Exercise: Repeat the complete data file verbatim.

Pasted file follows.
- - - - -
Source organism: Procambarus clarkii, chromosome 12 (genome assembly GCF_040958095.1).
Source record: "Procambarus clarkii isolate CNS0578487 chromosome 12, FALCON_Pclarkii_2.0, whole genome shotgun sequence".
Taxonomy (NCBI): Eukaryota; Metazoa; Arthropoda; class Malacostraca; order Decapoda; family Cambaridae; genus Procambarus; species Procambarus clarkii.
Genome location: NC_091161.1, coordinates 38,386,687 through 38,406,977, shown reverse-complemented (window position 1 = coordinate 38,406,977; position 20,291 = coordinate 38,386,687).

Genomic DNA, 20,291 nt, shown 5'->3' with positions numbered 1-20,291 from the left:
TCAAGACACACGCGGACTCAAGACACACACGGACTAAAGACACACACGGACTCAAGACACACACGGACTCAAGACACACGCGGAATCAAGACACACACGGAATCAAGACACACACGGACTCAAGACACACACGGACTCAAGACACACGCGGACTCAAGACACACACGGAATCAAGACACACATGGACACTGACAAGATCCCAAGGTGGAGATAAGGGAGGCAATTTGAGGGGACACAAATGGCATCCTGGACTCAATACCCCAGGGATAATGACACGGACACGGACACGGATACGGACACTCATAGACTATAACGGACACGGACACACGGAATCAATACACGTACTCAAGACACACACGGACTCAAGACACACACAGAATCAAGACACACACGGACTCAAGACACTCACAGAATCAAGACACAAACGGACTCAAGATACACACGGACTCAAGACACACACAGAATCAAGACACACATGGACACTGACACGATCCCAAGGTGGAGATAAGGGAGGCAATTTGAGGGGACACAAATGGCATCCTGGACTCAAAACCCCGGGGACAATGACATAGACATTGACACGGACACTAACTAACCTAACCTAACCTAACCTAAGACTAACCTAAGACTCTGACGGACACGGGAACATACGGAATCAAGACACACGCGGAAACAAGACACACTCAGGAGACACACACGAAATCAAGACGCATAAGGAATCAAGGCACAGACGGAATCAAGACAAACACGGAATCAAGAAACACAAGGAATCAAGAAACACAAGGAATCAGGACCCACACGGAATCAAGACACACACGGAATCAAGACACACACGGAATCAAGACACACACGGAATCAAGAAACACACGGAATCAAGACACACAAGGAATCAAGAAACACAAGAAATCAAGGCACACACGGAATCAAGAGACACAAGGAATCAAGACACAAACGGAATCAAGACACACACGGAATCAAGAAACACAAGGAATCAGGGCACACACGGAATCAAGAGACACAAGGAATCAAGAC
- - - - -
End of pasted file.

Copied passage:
Source organism: Procambarus clarkii, chromosome 12 (genome assembly GCF_040958095.1).
Source record: "Procambarus clarkii isolate CNS0578487 chromosome 12, FALCON_Pclarkii_2.0, whole genome shotgun sequence".
Taxonomy (NCBI): Eukaryota; Metazoa; Arthropoda; class Malacostraca; order Decapoda; family Cambaridae; genus Procambarus; species Procambarus clarkii.
Genome location: NC_091161.1, coordinates 38,386,687 through 38,406,977, shown reverse-complemented (window position 1 = coordinate 38,406,977; position 20,291 = coordinate 38,386,687).

Genomic DNA, 20,291 nt, shown 5'->3' with positions numbered 1-20,291 from the left:
TCAAGACACACGCGGACTCAAGACACACACGGACTAAAGACACACACGGACTCAAGACACACACGGACTCAAGACACACGCGGAATCAAGACACACACGGAATCAAGACACACACGGACTCAAGACACACACGGACTCAAGACACACGCGGACTCAAGACACACACGGAATCAAGACACACATGGACACTGACAAGATCCCAAGGTGGAGATAAGGGAGGCAATTTGAGGGGACACAAATGGCATCCTGGACTCAATACCCCAGGGATAATGACACGGACACGGACACGGATACGGACACTCATAGACTATAACGGACACGGACACACGGAATCAATACACGTACTCAAGACACACACGGACTCAAGACACACACAGAATCAAGACACACACGGACTCAAGACACTCACAGAATCAAGACACAAACGGACTCAAGATACACACGGACTCAAGACACACACAGAATCAAGACACACATGGACACTGACACGATCCCAAGGTGGAGATAAGGGAGGCAATTTGAGGGGACACAAATGGCATCCTGGACTCAAAACCCCGGGGACAATGACATAGACATTGACACGGACACTAACTAACCTAACCTAACCTAACCTAAGACTAACCTAAGACTCTGACGGACACGGGAACATACGGAATCAAGACACACGCGGAAACAAGACACACTCAGGAGACACACACGAAATCAAGACGCATAAGGAATCAAGGCACAGACGGAATCAAGACAAACACGGAATCAAGAAACACAAGGAATCAAGAAACACAAGGAATCAGGACCCACACGGAATCAAGACACACACGGAATCAAGACACACACGGAATCAAGACACACACGGAATCAAGAAACACACGGAATCAAGACACACAAGGAATCAAGAAACACAAGAAATCAAGGCACACACGGAATCAAGAGACACAAGGAATCAAGACACAAACGGAATCAAGACACACACGGAATCAAGAAACACAAGGAATCAGGGCACACACGGAATCAAGAGACACAAGGAATCAAGAC